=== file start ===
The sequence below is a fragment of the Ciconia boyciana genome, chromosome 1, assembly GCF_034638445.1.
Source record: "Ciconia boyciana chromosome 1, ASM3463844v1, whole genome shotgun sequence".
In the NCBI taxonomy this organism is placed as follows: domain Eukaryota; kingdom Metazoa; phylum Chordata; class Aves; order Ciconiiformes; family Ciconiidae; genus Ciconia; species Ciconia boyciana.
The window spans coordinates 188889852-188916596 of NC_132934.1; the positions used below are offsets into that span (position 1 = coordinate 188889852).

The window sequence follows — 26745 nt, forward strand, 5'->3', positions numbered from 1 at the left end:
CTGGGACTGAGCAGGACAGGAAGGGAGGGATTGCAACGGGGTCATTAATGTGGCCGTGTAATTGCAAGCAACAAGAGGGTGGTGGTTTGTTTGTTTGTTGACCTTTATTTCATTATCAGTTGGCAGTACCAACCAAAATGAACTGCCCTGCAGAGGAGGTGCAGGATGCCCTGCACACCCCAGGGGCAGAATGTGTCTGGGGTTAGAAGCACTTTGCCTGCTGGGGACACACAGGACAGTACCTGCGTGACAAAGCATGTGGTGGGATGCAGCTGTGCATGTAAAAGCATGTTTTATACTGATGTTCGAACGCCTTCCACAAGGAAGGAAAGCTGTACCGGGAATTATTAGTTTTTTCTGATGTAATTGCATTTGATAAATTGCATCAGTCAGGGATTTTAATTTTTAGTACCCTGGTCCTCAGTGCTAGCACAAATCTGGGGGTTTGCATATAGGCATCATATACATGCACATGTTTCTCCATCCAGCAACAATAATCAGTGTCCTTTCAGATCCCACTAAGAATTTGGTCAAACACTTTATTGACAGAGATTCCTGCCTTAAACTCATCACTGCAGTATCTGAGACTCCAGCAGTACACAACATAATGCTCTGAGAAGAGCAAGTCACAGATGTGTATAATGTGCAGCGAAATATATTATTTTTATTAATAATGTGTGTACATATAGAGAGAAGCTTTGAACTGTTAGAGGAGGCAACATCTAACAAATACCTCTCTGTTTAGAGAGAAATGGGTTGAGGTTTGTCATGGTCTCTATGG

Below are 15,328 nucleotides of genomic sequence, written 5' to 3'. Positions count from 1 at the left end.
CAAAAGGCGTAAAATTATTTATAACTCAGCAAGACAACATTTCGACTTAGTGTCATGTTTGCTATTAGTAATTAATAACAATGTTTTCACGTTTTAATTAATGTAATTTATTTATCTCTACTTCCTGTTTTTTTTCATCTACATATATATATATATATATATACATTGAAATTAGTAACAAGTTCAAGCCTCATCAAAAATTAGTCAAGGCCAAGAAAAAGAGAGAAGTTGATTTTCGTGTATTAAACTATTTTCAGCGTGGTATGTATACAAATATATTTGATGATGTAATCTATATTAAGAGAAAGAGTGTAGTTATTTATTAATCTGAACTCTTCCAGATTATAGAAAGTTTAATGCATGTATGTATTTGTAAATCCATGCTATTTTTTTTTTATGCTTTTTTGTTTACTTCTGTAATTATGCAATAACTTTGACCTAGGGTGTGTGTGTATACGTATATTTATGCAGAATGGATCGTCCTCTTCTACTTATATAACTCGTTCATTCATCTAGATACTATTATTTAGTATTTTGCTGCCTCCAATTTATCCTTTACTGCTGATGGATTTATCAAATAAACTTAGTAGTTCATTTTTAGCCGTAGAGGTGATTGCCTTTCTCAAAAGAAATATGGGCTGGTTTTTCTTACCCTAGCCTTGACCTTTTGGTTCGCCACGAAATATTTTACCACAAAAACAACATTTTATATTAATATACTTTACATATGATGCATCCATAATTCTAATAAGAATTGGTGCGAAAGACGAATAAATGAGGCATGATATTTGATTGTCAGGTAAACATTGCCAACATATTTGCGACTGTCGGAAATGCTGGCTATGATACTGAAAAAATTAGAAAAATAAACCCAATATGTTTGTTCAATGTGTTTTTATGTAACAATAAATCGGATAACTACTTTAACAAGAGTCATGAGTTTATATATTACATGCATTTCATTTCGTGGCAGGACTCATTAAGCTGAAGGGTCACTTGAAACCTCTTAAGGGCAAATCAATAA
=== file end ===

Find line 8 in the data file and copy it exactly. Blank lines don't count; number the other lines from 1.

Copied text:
CAAAAGGCGTAAAATTATTTATAACTCAGCAAGACAACATTTCGACTTAGTGTCATGTTTGCTATTAGTAATTAATAACAATGTTTTCACGTTTTAATTAATGTAATTTATTTATCTCTACTTCCTGTTTTTTTTCATCTACATATATATATATATATATATACATTGAAATTAGTAACAAGTTCAAGCCTCATCAAAAATTAGTCAAGGCCAAGAAAAAGAGAGAAGTTGATTTTCGTGTATTAAACTATTTTCAGCGTGGTATGTATACAAATATATTTGATGATGTAATCTATATTAAGAGAAAGAGTGTAGTTATTTATTAATCTGAACTCTTCCAGATTATAGAAAGTTTAATGCATGTATGTATTTGTAAATCCATGCTATTTTTTTTTTATGCTTTTTTGTTTACTTCTGTAATTATGCAATAACTTTGACCTAGGGTGTGTGTGTATACGTATATTTATGCAGAATGGATCGTCCTCTTCTACTTATATAACTCGTTCATTCATCTAGATACTATTATTTAGTATTTTGCTGCCTCCAATTTATCCTTTACTGCTGATGGATTTATCAAATAAACTTAGTAGTTCATTTTTAGCCGTAGAGGTGATTGCCTTTCTCAAAAGAAATATGGGCTGGTTTTTCTTACCCTAGCCTTGACCTTTTGGTTCGCCACGAAATATTTTACCACAAAAACAACATTTTATATTAATATACTTTACATATGATGCATCCATAATTCTAATAAGAATTGGTGCGAAAGACGAATAAATGAGGCATGATATTTGATTGTCAGGTAAACATTGCCAACATATTTGCGACTGTCGGAAATGCTGGCTATGATACTGAAAAAATTAGAAAAATAAACCCAATATGTTTGTTCAATGTGTTTTTATGTAACAATAAATCGGATAACTACTTTAACAAGAGTCATGAGTTTATATATTACATGCATTTCATTTCGTGGCAGGACTCATTAAGCTGAAGGGTCACTTGAAACCTCTTAAGGGCAAATCAATAA